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The walk underneath the road to the middle of the bridge was terrifying enough along a steel mesh platform with below us the river gorge and above us each car that passed overhead sounded like a jet flying past. At the middle however our nerves were put somewhat to ease as we were welcomed with loud music and a very friendly relaxed bungy crew. There were still a few nervous smiles as we posed for a group photo.

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Here is a shot of the happy crew working together to retrieve the bungy cord as quickly as possible. They run a really slick operation.

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I was one of the last in the group to jump and I’m not sure if this helped my anxiety but I wasn’t nearly as scared as I thought I would be. Watching a dozen others jump off and come back alive goes a long way to convincing the brain that everything will be OK. Here’s a shot of me getting my ankle harness attached. Do I look nervous?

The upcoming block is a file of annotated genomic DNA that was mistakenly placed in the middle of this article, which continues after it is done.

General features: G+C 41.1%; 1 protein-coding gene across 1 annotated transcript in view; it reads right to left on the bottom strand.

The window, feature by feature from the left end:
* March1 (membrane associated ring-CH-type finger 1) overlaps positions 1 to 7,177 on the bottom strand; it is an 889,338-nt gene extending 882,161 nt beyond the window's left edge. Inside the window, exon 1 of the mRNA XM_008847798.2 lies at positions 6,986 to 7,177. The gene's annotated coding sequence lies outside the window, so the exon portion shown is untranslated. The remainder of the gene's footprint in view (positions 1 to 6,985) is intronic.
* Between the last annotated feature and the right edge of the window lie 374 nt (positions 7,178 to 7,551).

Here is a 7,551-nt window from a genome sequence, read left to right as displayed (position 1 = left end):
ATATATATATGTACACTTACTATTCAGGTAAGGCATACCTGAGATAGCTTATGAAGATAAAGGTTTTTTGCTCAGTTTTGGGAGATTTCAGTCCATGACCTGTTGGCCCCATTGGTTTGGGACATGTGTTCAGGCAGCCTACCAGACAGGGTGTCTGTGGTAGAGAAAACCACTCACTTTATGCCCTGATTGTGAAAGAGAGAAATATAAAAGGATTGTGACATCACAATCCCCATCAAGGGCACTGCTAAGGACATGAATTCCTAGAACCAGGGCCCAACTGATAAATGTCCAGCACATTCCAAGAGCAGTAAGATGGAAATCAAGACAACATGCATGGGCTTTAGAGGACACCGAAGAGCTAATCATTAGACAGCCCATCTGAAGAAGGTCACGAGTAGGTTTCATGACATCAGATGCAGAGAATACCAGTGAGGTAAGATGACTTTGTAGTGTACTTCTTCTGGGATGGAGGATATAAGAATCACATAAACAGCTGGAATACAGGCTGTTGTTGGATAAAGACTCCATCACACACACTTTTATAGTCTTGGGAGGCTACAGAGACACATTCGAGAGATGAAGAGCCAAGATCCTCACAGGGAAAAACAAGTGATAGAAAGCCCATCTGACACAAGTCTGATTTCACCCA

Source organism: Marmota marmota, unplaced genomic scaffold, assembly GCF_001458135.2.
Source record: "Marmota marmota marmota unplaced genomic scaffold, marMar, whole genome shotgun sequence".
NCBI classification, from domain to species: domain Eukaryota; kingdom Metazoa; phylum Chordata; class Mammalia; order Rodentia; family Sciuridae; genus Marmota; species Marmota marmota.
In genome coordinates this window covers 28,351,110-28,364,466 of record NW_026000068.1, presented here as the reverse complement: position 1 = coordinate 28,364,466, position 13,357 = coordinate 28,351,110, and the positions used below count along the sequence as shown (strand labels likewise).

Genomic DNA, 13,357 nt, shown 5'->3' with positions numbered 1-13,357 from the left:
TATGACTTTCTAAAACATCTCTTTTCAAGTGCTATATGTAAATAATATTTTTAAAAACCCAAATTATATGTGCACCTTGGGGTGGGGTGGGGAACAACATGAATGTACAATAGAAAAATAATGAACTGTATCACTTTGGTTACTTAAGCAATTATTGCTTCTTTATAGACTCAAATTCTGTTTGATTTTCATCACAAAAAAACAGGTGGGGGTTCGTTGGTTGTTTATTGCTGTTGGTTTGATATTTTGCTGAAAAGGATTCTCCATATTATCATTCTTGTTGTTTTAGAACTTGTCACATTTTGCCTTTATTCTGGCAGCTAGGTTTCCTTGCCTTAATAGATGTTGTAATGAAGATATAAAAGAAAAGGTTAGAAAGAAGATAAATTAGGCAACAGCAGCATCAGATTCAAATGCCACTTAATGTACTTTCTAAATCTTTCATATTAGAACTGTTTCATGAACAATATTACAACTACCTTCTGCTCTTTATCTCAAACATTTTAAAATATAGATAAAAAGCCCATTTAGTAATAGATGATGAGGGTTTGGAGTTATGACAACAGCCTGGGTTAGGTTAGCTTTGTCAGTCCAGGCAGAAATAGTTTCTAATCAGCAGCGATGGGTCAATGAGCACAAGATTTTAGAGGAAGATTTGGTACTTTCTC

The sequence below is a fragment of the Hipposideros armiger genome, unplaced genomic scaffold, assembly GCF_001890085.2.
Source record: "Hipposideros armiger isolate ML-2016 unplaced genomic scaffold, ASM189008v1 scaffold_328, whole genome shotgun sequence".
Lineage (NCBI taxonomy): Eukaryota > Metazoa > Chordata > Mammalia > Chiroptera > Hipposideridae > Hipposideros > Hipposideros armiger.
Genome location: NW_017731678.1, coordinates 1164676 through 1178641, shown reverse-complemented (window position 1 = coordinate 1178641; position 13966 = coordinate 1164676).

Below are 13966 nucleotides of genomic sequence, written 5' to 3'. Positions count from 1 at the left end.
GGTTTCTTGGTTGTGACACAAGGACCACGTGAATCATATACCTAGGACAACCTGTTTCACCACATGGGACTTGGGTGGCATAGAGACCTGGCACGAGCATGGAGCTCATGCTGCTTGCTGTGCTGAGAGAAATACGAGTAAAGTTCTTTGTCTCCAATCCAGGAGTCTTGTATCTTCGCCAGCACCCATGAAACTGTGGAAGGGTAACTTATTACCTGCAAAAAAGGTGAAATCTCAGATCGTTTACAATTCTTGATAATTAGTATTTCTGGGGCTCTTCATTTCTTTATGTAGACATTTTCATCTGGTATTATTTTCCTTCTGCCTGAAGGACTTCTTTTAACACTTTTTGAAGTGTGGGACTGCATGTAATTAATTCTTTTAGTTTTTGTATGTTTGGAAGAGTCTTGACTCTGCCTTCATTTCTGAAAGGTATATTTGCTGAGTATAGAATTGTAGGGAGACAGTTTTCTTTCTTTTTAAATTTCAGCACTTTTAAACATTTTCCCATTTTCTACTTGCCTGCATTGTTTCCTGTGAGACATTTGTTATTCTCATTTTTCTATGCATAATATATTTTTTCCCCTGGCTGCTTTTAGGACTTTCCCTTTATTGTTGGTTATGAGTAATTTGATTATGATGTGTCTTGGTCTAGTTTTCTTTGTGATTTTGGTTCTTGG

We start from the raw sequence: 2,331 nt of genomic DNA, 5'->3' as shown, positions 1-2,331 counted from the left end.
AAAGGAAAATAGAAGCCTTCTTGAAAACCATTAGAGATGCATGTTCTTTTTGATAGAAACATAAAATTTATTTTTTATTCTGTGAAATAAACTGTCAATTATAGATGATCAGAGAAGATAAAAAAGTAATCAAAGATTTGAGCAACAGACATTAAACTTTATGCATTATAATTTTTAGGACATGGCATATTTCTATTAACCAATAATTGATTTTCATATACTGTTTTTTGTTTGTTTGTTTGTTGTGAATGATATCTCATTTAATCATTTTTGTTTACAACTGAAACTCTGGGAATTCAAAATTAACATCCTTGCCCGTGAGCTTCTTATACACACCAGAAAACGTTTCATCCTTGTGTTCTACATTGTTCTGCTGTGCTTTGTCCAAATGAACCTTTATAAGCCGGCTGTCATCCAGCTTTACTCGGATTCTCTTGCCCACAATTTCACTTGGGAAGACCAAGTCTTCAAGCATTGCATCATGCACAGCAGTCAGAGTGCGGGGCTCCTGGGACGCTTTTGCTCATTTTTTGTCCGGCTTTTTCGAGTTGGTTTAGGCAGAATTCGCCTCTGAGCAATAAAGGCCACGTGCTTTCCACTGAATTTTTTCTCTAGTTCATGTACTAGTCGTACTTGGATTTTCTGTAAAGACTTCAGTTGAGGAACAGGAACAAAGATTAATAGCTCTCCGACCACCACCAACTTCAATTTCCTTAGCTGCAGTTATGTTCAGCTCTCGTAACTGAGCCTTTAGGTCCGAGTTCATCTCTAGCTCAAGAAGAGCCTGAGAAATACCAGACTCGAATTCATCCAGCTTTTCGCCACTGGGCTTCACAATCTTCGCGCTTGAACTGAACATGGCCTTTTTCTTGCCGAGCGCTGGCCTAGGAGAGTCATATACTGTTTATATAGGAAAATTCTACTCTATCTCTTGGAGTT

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Doing my best to not look at the gorge to my left and the impending 216 metre drop.

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Final safety briefing and nervous laugh!

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All tied up with a moment to myself to contemplate one last time what it is I’m actually doing.

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With your legs tied together they carry you to the edge where they tell you to position your feet with your toes over the edge.

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Then they step back and count you down. Five….four…. three…. two…. one… BUNGYYYYYYYYYYYYYYY!

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If I do something I want to do it properly so I bent my knees and took a pretty impressive leap, if I do say so myself.

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Having been focused so much on the jump it was only when I stopped travelling up and forward that I realised I was falling and I started screaming as loud as I could.